Last time I was writing in this space, I complained about how little news had come out of spring practice recently — only rarely has karma responded so swiftly to something I've put down in print.
My concerns about the spring presser format remain the same, but hoo boy was there some news to come out of Tuesday's media availability.
No, nothing on the quarterback front (which, of course, would've been the ultimate irony after I spent a few hundred words whining about it).
But between a major potential shake-up on the offensive line and some much-needed insight on the defensive line, there is plenty to chew on this week.
It comes not a moment too soon, mind you — the spring game is Saturday, if you can somehow believe it's here already. Let's get to it.
When I read Saturday that ever-observant TKP contributor French noticed some footage of Silas Dzansi working at left tackle with the first team offense, I was intrigued, but generally didn't think too much of it.
After all, it's generally hard to take too much away from the small snippets of practice the team releases on social media each week. Several coaches have openly praised Dzansi the last few weeks, but I had absolutely zero expectation that would translate into the redshirt freshman starting on the blind side.
Welp, shows you what I know.
Ok, so plainly Justin Fuente meant it when he said last week that Dzansi "turned some heads this season."
By all accounts, I figured Dzansi could, at best, be a surprise contributor at right tackle this year. Vance Vice has hinted that Tyrell Smith had a good shot at the job, but Dzansi could always rotate in as a swing tackle of some sort.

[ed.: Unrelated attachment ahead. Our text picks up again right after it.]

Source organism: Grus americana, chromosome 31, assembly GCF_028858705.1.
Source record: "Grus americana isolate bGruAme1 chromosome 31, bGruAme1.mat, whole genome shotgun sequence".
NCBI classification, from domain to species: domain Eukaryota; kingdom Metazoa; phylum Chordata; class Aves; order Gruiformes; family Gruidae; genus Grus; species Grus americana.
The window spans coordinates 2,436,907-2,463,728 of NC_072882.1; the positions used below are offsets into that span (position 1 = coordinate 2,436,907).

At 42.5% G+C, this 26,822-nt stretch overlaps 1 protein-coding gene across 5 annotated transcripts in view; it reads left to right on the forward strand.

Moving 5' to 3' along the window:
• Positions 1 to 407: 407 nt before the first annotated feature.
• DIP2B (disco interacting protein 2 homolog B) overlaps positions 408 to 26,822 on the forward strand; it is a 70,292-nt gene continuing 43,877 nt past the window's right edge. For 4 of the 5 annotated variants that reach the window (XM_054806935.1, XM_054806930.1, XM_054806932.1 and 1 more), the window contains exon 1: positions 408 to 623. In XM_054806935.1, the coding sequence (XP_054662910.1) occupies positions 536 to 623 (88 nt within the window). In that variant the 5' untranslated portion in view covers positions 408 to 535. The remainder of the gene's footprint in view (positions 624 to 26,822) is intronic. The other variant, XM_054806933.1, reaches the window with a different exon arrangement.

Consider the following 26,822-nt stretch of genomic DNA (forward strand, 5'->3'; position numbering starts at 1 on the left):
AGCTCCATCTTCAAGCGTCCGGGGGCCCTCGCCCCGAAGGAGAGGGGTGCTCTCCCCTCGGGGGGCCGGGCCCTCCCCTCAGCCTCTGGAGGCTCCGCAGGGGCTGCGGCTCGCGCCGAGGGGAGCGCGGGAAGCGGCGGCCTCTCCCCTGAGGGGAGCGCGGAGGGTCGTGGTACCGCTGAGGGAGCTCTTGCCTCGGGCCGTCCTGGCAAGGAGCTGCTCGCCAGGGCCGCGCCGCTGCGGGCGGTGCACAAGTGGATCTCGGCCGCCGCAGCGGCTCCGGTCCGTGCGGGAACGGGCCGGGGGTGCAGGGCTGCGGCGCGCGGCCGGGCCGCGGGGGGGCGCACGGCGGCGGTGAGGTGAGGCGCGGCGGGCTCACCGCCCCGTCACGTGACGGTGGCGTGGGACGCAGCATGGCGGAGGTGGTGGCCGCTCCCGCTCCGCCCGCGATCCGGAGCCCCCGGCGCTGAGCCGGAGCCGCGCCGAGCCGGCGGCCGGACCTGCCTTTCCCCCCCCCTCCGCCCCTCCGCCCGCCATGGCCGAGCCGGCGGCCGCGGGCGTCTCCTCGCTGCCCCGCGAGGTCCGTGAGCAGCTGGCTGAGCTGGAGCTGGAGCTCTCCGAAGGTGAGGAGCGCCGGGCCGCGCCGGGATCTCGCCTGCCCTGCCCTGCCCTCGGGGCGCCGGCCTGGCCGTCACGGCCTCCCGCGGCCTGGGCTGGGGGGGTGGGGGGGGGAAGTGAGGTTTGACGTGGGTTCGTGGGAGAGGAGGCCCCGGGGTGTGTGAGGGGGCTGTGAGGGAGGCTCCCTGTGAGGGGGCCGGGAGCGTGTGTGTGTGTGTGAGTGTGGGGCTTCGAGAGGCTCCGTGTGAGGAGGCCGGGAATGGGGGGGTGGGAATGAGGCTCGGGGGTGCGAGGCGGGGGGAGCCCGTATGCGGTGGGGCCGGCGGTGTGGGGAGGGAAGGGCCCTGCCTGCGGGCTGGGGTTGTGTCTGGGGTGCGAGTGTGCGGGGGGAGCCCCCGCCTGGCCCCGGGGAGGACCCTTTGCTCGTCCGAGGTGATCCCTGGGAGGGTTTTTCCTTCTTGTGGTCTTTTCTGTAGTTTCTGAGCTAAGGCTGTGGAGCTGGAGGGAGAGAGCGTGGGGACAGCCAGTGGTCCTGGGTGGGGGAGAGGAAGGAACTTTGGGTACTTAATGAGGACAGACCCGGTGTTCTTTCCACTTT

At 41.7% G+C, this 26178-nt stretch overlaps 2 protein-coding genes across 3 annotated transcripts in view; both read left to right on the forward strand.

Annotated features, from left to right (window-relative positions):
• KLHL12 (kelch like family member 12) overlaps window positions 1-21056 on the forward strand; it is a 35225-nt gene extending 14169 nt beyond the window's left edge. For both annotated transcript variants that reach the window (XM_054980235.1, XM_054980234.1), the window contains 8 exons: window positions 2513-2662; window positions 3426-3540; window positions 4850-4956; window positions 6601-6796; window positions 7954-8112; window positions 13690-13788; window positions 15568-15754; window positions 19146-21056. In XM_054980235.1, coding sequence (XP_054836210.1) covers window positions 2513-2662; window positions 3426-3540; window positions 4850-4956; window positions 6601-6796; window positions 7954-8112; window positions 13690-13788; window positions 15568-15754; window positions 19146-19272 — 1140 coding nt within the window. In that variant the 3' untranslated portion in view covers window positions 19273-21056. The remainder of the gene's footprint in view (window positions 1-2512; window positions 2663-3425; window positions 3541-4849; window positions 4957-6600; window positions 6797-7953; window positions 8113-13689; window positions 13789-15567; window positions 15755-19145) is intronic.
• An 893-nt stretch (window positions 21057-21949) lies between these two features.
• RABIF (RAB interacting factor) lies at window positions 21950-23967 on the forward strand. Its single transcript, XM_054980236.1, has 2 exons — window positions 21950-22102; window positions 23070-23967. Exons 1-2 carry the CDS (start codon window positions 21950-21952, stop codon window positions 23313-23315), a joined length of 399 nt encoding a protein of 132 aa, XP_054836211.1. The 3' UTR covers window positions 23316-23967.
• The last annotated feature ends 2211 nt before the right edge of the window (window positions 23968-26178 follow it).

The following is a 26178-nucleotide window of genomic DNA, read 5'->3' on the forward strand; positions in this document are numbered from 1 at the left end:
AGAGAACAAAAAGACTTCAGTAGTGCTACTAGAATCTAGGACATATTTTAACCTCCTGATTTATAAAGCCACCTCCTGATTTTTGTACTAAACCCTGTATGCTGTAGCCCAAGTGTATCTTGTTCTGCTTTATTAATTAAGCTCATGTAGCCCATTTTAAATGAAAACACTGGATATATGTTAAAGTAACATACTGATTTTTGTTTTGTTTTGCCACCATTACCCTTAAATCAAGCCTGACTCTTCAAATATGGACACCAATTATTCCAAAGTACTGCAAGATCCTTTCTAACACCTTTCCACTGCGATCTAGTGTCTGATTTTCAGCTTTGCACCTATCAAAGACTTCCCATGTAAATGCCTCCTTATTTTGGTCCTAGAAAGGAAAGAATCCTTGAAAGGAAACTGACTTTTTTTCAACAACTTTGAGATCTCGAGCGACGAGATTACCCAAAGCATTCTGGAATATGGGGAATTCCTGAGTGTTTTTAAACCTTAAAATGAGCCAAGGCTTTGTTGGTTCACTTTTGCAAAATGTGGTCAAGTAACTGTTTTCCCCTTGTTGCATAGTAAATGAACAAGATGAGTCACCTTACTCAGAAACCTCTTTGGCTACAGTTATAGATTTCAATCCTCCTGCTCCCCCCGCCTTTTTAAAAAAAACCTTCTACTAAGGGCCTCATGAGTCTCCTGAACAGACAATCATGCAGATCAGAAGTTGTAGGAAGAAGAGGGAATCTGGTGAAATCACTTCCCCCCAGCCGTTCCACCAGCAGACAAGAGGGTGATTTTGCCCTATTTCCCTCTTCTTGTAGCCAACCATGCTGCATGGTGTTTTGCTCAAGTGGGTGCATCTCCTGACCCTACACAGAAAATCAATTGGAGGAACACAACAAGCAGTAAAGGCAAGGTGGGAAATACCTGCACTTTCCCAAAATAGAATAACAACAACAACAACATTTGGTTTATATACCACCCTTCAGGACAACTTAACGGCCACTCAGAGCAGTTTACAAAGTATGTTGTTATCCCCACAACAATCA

Plainly, the Hokies saw things differently, moving longtime LT starter Yosh Nijman to the right side with this change.
It always seems like a good idea to take spring depth chart changes with a grain of salt, particularly with Vice's tendency to shuffle players along the line. But I don't think we should discount the significance of the team signalling a willingness to move Nijman out of his established spot at left tackle.
At 6'7" and 322 pounds, he always had the size to earn comparisons to NFL-caliber LTs, but Dzansi has clearly impressed enough to overcome that physical advantage.
These days, Dzansi is no shrinking violet either. He was lightly recruited coming out of Woodbridge HS, but plainly the time he spent at Fork Union Military Academy and with Ben Hilgart did him a world of good — he's now listed at 6"5 and 312 pounds, after what seems like quite the year's worth of work.
#Hokies offensive lineman Silas Dzansi talking about going from 242 pounds to 304 pounds in 12 months: "A lot of peanut butter and jelly...maybe not working out as much as I should have."— Norm Wood (@normwood) April 10, 2018
Even if this may be a bit of a surprise, it seems like very good news indeed for Vice if he can afford to move Nijman to the right side — as French himself put it, "if Dzansi is playing at a high level, Nijman on the right side really makes this line promising."
For an offense with plenty of questions to answer elsewhere, that may be quite meaningful down the road.
Wiles Dishes on DL Depth...or Lack Thereof
In all his many years at Tech, DL coach Charley Wiles has never been afraid of being honest about how his depth chart is shaping up, and Tuesday was no exception.
Chiefly, he confirmed what Fuente and Bud Foster have hinted at (and what most close observers would expect) about how things stand at defensive tackle: Ricky Walker and Vinny Mihota will hold down the top spots, with redshirt sophomore Jarrod Hewitt and redshirt junior Xavier Burke filling out the two-deep.